In addition to San Luis Obispo County, Santa Barbara was also designated as a contiguous disaster county.

“The USDA disaster designation is the right decision for wine grape growers on the Central Coast and for one of our region’s most important industries,” said Capps. “Growers deserve a safety net that supports them when severe weather strikes. I encourage affected growers in San Luis Obispo and Santa Barbara counties to contact their local Farm Service Agency office as soon as possible so that they can be eligible to receive necessary assistance.”

According to the California Emergency Management Agency (Cal EMA), the San Luis Obispo County Agricultural Commissioner reported losses to the wine grape harvest at more than 32 percent, and estimates current economic losses at more than $47 million.

With this disaster designation, farm operators in both primary and contiguous counties are eligible to be considered for assistance from the Farm Service Agency (FSA) for emergency loans (EM) as well as the Supplemental Revenue Assistance Payments (SURE) Program.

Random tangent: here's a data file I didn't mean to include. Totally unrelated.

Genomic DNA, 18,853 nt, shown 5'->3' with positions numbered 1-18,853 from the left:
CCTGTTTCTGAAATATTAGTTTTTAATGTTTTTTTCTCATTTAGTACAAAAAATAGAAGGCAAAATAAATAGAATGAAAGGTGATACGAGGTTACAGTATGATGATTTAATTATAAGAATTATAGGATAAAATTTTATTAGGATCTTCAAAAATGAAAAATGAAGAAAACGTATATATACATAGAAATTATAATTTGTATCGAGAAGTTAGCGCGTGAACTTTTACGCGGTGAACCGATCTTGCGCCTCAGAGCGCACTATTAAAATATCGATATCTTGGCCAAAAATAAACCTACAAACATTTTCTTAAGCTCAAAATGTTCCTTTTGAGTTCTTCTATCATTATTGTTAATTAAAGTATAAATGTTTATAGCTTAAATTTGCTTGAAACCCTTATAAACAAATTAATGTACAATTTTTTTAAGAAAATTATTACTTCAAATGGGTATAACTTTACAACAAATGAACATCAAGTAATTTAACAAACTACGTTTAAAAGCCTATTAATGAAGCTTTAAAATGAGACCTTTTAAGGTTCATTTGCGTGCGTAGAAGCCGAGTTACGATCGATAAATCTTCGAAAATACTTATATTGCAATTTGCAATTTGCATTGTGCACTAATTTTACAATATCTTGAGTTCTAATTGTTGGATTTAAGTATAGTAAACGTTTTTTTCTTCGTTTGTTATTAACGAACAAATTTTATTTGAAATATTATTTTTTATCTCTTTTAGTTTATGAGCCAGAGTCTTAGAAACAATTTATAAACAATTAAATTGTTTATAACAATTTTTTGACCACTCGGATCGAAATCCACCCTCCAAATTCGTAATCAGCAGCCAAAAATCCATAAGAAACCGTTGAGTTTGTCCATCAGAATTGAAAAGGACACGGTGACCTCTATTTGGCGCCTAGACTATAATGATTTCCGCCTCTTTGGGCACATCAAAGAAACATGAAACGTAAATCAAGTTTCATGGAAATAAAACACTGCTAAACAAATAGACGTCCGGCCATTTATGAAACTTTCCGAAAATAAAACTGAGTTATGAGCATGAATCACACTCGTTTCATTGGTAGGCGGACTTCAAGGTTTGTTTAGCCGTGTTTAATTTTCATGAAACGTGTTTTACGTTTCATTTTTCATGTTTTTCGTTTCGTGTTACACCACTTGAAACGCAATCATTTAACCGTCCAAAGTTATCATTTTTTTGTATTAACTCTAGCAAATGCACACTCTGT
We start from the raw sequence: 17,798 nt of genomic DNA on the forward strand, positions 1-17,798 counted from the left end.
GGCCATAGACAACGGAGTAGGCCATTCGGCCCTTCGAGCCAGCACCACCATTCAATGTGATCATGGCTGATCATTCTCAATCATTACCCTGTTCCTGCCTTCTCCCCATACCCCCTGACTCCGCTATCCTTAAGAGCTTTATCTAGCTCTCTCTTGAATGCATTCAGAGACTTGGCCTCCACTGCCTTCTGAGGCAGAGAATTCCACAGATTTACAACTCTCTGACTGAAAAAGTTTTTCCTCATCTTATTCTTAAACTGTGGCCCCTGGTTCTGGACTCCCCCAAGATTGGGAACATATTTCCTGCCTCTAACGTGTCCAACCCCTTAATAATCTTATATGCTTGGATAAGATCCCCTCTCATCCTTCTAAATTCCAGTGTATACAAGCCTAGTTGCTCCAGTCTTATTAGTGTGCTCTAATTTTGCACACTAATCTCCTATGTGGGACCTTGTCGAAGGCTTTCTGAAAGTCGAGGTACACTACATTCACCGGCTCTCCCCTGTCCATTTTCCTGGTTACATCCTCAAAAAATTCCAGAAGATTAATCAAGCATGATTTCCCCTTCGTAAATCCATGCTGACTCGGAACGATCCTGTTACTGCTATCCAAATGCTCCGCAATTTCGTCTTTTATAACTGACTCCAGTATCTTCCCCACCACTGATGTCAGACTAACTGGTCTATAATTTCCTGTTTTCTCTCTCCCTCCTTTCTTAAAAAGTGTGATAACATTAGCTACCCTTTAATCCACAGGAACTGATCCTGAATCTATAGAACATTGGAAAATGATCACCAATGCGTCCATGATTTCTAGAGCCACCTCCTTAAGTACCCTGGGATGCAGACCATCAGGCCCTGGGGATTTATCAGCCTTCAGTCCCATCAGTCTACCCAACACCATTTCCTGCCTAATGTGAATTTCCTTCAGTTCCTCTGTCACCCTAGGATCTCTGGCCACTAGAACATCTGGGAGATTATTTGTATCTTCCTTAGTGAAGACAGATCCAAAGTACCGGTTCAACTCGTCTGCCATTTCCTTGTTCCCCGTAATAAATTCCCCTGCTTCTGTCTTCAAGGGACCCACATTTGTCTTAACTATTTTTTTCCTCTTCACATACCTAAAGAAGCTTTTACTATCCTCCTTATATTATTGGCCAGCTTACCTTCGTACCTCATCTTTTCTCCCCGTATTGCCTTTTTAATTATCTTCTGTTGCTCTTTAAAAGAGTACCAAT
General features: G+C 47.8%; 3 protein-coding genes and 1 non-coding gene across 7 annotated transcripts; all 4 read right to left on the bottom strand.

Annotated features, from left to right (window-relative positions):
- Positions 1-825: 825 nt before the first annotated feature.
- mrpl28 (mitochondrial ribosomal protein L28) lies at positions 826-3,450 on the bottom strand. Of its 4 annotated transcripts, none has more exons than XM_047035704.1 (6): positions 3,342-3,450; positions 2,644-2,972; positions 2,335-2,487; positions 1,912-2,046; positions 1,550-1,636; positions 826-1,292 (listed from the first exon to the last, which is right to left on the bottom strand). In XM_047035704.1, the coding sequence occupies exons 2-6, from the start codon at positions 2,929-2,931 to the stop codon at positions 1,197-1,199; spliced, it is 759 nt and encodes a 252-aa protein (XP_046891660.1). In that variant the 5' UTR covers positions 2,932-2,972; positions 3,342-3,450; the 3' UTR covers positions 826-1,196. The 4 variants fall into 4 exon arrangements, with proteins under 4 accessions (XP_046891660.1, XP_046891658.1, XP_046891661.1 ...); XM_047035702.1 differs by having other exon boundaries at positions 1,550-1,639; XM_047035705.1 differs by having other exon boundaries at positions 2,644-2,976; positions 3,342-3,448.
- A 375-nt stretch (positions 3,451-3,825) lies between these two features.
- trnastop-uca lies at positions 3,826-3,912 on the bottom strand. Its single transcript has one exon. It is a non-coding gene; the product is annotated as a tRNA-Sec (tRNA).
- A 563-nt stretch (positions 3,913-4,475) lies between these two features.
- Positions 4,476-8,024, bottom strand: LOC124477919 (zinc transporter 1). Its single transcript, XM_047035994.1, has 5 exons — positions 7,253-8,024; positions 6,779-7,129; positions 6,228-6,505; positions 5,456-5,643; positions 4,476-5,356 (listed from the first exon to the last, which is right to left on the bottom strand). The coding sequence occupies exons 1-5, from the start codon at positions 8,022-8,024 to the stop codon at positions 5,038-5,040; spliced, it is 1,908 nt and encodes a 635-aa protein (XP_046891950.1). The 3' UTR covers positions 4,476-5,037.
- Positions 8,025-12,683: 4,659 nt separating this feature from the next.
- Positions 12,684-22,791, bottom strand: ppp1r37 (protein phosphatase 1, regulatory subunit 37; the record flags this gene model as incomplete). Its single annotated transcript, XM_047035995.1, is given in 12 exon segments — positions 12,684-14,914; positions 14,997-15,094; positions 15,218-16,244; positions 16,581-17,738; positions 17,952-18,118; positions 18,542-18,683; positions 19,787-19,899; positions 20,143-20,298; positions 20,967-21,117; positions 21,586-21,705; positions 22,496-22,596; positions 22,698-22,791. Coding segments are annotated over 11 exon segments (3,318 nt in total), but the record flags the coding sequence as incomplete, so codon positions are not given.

Farmers in the counties have eight months from the date of disaster declaration to apply for emergency loan assistance. EM assistance can be used to restore or replace essential property, pay all or part of production costs associated with the disaster year, pay essential family living expenses, reorganize the farming operation, and refinance certain debts. The SURE program, approved as part of the Food, Conservation and Energy Act of 2008, which Capps helped pass into law, provides financial assistance for crop production and or quality losses due to a natural disaster.


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